"In my opinion, the factor involved is the oxygen level," says Prof. Levy, "and we are close to proving this. Throughout the animal world there are many biological clocks related to intracellular oxygen levels. There is even a theory linking the evolution of biological clocks to the increase in the level of oxygen in the atmosphere 2.4 billion years ago. The connection between the oxygen level and biological clocks is probably very ancient."

The excess of light and the stomachache of the corals

Not surprisingly, human activity disrupts these sophisticated biological mechanisms. Artificial light harms the activity of many living creatures, and therefore it is called "light pollution at night". Prof. Levy and his group showed that light pollution damages the biological clock of the corals, disrupting both the timing of the maturation of the reproductive cells and the timing of their release, i.e. of the reproduction itself. The clock of corals and sea roses can set a rhythm of 12 and 24 hours, and that the 12-hour rhythm is mediated by the tide cycles

As part of their work, and with the help of a research grant from the National Science Foundation, the researchers are creating a map of light pollution in reefs around the world. The study encompasses reefs from Eilat and Aqaba to Okinawa, the Philippines and Australia. The Great Barrier Reef in Australia, for example, does not suffer from light pollution because it is very far from the coast; Whereas in Eilat and Aqaba, the reef is close to the shore and suffers from severe light pollution. The reef in the Gulf of Aqaba is exposed to the strongest artificial lighting found in the study: 5,000 times more than a full moon.

Prof. Oren Levy on a voyage with the research ship "Tara"

At the same time, the researchers are examining how the light pollution damages different components of the reef. The researchers sampled corals during the day, throughout the lunar cycle and throughout the year, and collected more than 256 samples from the northern coast of Eilat, where the light pollution is very strong, and from the southern coast, where the light pollution is less.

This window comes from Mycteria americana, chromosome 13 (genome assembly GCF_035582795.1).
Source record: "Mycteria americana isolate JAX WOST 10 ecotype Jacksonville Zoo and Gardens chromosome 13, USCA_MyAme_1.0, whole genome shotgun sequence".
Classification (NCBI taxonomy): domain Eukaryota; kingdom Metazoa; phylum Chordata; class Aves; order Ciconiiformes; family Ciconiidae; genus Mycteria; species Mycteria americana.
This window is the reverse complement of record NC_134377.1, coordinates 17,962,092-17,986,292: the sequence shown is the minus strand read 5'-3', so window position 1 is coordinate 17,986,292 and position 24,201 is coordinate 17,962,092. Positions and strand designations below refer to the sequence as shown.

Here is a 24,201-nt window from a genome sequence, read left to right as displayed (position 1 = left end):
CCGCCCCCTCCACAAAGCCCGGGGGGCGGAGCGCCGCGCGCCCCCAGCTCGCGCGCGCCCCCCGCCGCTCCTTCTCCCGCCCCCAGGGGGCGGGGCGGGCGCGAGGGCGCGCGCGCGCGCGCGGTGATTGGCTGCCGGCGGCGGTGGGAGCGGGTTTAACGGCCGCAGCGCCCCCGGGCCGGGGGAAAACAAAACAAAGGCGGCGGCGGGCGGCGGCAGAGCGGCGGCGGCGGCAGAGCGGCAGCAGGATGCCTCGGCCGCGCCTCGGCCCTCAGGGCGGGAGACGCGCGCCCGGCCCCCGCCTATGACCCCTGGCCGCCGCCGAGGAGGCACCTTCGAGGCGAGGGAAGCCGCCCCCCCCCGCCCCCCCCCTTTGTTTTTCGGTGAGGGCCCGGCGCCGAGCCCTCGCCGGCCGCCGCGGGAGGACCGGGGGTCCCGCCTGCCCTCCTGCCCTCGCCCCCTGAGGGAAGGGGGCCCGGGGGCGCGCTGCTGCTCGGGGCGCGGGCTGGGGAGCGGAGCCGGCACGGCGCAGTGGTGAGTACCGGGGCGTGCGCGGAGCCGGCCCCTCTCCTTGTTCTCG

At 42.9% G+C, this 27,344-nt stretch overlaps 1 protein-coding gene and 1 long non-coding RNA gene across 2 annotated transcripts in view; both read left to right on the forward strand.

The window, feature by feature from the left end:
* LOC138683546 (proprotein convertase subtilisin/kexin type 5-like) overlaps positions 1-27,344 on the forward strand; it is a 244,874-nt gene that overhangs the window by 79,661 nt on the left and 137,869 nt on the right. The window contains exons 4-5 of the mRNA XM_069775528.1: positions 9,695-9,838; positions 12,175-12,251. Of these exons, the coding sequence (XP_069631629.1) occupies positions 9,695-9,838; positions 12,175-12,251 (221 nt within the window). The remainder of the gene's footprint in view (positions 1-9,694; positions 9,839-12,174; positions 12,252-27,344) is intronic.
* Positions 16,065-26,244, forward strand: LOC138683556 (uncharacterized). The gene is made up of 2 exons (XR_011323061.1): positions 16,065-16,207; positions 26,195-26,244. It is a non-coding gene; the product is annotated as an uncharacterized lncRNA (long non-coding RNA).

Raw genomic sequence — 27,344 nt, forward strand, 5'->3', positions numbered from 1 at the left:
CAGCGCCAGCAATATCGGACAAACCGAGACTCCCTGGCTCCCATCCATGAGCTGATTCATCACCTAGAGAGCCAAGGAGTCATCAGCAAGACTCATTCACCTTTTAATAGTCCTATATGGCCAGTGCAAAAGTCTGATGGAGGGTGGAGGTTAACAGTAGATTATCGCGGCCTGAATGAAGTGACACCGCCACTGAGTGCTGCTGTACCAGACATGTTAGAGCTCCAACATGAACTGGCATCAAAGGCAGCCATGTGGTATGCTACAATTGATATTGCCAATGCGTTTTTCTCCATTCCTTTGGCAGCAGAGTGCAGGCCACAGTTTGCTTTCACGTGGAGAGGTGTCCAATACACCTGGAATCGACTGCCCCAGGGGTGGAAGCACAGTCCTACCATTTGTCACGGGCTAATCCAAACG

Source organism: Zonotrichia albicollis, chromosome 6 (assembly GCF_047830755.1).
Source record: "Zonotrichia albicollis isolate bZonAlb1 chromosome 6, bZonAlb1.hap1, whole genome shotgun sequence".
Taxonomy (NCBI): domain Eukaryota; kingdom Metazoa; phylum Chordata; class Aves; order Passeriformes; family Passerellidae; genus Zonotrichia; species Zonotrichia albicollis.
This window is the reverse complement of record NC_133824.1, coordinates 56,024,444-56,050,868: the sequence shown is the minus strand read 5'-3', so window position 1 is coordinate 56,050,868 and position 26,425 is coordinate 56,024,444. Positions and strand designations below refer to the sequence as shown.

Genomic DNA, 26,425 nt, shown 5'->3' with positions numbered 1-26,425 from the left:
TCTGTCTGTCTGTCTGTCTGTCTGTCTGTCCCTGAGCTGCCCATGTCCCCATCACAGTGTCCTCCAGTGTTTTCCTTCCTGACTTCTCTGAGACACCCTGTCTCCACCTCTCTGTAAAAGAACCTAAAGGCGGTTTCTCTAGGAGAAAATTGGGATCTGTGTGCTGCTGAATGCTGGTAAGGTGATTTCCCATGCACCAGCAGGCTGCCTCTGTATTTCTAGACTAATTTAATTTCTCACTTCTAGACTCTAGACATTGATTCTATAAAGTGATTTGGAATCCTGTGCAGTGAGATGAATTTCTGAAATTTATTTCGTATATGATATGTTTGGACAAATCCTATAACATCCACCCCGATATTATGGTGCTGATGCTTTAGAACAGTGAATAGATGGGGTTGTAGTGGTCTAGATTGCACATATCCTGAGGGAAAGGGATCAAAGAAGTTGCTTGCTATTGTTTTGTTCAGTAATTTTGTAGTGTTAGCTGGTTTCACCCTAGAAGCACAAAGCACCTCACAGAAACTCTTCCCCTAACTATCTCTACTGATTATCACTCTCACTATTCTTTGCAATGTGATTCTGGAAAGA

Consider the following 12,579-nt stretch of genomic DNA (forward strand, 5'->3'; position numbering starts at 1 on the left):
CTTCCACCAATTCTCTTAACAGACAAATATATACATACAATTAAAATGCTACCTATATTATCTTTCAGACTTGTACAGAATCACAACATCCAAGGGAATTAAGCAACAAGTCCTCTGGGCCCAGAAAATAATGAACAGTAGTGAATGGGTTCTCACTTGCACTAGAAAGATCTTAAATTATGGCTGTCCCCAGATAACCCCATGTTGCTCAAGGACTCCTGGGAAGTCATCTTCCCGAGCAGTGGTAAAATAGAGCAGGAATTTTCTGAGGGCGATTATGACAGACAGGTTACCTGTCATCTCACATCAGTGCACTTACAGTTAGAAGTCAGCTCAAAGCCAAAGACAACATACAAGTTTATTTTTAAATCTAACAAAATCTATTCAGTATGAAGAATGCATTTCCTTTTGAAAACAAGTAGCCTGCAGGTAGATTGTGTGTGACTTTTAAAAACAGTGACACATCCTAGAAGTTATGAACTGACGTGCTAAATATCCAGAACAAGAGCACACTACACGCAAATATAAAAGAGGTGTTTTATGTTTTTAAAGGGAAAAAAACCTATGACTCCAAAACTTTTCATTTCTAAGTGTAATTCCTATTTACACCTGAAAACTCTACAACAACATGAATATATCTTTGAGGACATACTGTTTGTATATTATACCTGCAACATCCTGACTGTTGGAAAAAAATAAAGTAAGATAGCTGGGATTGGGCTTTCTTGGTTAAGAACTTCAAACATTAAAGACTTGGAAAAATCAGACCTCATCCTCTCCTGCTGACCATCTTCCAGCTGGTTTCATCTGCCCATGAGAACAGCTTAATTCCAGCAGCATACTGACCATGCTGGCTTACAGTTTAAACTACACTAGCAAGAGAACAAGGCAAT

"We found a huge difference in the physiology, the levels of gene expression and the levels of bacteria in these two groups of corals, which we call the 'city corals' and the 'village corals,'" says Prof. Levy. "Many cyclical natural processes, such as reproductive and growth processes, have almost completely disappeared in the 'city corals'. Because of the strong artificial lighting, the corals are in a state of acute and continuous stress. In order to preserve the coral reefs, their unique beauty and the multitude of creatures that live in them, this factor must also be taken into account in the lighting planning of cities adjacent to the reefs, and the intensity of illumination of street lamps, places of entertainment and signs must be reduced."

Prof. Oren Levy in Madagascar

Life itself:

"My favorite pastimes," says Prof. Levy, "are walking with those closest to me, running, reading, and also taking time off from conducting research and writing and conducting an experiment alone, by myself, like a student at the beginning of his research."



One response

  1. I have the honor to look back almost 30 years as a young graduate student and remember the young and promising doctoral student in the laboratory of the late Prof. Zvi Dubinsky. It was clear even then that Prof. Levy would be an excellent and prolific researcher. Glad to read about circadian clocks and coral reefs